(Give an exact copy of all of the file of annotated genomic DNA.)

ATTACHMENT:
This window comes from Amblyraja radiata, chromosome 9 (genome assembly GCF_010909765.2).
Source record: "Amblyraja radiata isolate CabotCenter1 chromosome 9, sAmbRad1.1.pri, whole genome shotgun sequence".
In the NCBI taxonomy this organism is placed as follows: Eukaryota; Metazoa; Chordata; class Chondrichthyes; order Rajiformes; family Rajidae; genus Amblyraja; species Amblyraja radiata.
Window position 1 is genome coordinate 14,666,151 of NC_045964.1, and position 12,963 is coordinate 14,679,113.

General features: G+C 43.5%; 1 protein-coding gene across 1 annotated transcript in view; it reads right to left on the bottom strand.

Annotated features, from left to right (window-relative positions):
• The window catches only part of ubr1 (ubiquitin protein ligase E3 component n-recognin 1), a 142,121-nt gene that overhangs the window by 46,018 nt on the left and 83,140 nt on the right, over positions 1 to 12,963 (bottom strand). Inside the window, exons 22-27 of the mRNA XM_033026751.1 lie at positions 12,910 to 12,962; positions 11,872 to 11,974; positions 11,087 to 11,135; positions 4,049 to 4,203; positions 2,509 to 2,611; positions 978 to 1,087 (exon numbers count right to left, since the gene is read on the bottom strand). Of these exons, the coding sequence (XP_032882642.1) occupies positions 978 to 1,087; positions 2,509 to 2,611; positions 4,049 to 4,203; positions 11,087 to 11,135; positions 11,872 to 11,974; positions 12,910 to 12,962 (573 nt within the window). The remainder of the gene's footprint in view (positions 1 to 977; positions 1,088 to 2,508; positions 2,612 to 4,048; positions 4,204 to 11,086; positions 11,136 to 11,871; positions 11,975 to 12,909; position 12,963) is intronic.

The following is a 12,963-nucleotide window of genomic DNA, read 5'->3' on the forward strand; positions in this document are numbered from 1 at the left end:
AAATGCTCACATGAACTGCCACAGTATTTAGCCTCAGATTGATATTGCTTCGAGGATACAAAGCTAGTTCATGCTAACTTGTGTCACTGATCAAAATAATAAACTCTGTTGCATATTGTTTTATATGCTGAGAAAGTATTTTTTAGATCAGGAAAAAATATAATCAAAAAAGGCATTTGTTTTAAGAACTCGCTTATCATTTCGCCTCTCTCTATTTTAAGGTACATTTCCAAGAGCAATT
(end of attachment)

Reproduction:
This window comes from Amblyraja radiata, chromosome 9 (genome assembly GCF_010909765.2).
Source record: "Amblyraja radiata isolate CabotCenter1 chromosome 9, sAmbRad1.1.pri, whole genome shotgun sequence".
In the NCBI taxonomy this organism is placed as follows: Eukaryota; Metazoa; Chordata; class Chondrichthyes; order Rajiformes; family Rajidae; genus Amblyraja; species Amblyraja radiata.
Window position 1 is genome coordinate 14,666,151 of NC_045964.1, and position 12,963 is coordinate 14,679,113.

General features: G+C 43.5%; 1 protein-coding gene across 1 annotated transcript in view; it reads right to left on the bottom strand.

Annotated features, from left to right (window-relative positions):
• The window catches only part of ubr1 (ubiquitin protein ligase E3 component n-recognin 1), a 142,121-nt gene that overhangs the window by 46,018 nt on the left and 83,140 nt on the right, over positions 1 to 12,963 (bottom strand). Inside the window, exons 22-27 of the mRNA XM_033026751.1 lie at positions 12,910 to 12,962; positions 11,872 to 11,974; positions 11,087 to 11,135; positions 4,049 to 4,203; positions 2,509 to 2,611; positions 978 to 1,087 (exon numbers count right to left, since the gene is read on the bottom strand). Of these exons, the coding sequence (XP_032882642.1) occupies positions 978 to 1,087; positions 2,509 to 2,611; positions 4,049 to 4,203; positions 11,087 to 11,135; positions 11,872 to 11,974; positions 12,910 to 12,962 (573 nt within the window). The remainder of the gene's footprint in view (positions 1 to 977; positions 1,088 to 2,508; positions 2,612 to 4,048; positions 4,204 to 11,086; positions 11,136 to 11,871; positions 11,975 to 12,909; position 12,963) is intronic.

The following is a 12,963-nucleotide window of genomic DNA, read 5'->3' on the forward strand; positions in this document are numbered from 1 at the left end:
AAATGCTCACATGAACTGCCACAGTATTTAGCCTCAGATTGATATTGCTTCGAGGATACAAAGCTAGTTCATGCTAACTTGTGTCACTGATCAAAATAATAAACTCTGTTGCATATTGTTTTATATGCTGAGAAAGTATTTTTTAGATCAGGAAAAAATATAATCAAAAAAGGCATTTGTTTTAAGAACTCGCTTATCATTTCGCCTCTCTCTATTTTAAGGTACATTTCCAAGAGCAATT